Capital itself, however, is divided into two parts, that which is used to buy machinery and means of production, and that which is expended on labour. The former portion is constant, and is simply reproduced without increase, the latter is variable, and is that which produces surplus value. Ordinarily the rate of surplus value is calculated on the total amount of capital employed, constant and variable, and is dubbed profit on capital. But this is wholly incorrect. The rate of surplus value produced, the proportion of labour turned to account by the capitalist should be reckoned only On the amount of capital advanced to pay the owner of that labour the natural price of his labour. What now is the proportion which the necessary labour for this purpose bears to the extra labour which is used for the benefit of the capitalist alone?

Nothing will illustrate this so clearly as actual figures taken from the regular operations of a factory. A mill with 10,000 spindles spins yarn No.32 with American cotton, and produces every week a pound of yarn to the spindle. The waste of the cotton amounts to six per cent. Therefore 10,600 pounds of cotton are each week converted into 10,000 pounds of yarn, and 600 pounds of waste. In April, 1871, this cotton cost 7¾d. a pound, and consequently £342 were paid for the 10,600 pounds, in round figures. The 10,000 spindles, including the spinning machines and the engine, cost to £10,000; their wear and tear amounts to ten per cent., or £1000 a year, or £20 a week. The ground-rent is £300 a year, or £6 a week. Coal costs £4 10s. every week gas, oil, &c.; the total weekly expenses in constant value amounting to £378.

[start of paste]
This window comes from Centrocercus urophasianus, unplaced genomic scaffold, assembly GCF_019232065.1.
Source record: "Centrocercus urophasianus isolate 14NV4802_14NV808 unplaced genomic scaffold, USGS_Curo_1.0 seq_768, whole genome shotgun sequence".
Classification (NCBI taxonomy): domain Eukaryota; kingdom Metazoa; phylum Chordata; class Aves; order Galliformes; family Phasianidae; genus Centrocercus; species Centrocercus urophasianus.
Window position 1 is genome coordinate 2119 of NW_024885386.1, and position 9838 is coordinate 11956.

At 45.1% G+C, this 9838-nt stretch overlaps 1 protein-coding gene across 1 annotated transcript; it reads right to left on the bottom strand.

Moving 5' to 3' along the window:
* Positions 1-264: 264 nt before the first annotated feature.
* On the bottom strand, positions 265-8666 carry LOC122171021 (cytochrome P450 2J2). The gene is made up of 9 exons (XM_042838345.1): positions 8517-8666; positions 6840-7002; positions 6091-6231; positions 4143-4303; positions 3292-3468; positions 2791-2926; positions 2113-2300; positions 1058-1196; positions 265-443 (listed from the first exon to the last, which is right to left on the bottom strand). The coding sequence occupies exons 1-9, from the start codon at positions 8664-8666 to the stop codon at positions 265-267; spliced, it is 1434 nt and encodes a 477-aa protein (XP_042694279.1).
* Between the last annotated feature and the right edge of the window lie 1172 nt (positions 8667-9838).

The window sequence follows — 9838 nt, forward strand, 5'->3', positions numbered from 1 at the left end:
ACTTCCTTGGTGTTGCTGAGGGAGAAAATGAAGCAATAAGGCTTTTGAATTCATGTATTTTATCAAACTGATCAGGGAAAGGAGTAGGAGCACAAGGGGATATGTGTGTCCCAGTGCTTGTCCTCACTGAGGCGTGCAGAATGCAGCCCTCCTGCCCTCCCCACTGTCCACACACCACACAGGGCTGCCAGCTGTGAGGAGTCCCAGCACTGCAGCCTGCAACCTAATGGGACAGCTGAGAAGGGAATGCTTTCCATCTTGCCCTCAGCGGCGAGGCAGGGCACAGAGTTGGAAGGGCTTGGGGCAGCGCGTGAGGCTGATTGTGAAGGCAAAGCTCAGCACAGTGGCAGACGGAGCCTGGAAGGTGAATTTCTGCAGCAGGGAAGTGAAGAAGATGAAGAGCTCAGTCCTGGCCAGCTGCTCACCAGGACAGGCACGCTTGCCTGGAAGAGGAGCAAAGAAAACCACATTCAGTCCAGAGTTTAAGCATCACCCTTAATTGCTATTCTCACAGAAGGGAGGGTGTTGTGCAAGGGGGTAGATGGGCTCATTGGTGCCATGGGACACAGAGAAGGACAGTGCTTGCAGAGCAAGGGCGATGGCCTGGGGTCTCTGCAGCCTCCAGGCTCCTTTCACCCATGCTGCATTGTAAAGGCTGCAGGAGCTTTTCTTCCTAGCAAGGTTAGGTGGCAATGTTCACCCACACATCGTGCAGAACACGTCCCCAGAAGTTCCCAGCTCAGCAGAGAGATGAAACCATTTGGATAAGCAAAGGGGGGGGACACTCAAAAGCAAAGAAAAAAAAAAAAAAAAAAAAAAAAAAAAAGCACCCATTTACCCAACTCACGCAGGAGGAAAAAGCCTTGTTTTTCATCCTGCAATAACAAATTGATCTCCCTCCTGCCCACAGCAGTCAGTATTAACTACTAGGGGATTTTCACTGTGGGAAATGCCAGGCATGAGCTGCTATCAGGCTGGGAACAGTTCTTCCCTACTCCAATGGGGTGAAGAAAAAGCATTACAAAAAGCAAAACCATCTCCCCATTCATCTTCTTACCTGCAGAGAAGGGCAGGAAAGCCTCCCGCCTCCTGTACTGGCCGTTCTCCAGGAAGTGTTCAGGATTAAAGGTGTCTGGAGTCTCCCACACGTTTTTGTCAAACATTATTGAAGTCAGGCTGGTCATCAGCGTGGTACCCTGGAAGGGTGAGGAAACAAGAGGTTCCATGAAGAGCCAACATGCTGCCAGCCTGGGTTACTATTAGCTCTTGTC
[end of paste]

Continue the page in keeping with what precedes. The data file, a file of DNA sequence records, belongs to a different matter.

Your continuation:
The wages of the hands are £52 a week; the price of the yarn at 12¼d. a pound for 10,000 pounds is £510. The value produced each week is consequently £510-£378, or £132. Now deduct the variable capital, the wages of the hands, or £52, and there remains a surplus value of £80. Here the rate of surplus value is therefore as £80 to £52, or upwards of 153 per cent. That is to say, for an average day’s work of ten hours the necessary labour is but four hours, and the extra labour six hours; or, the labourer works four hours for himself, and six for other people, who divide his extra work among them.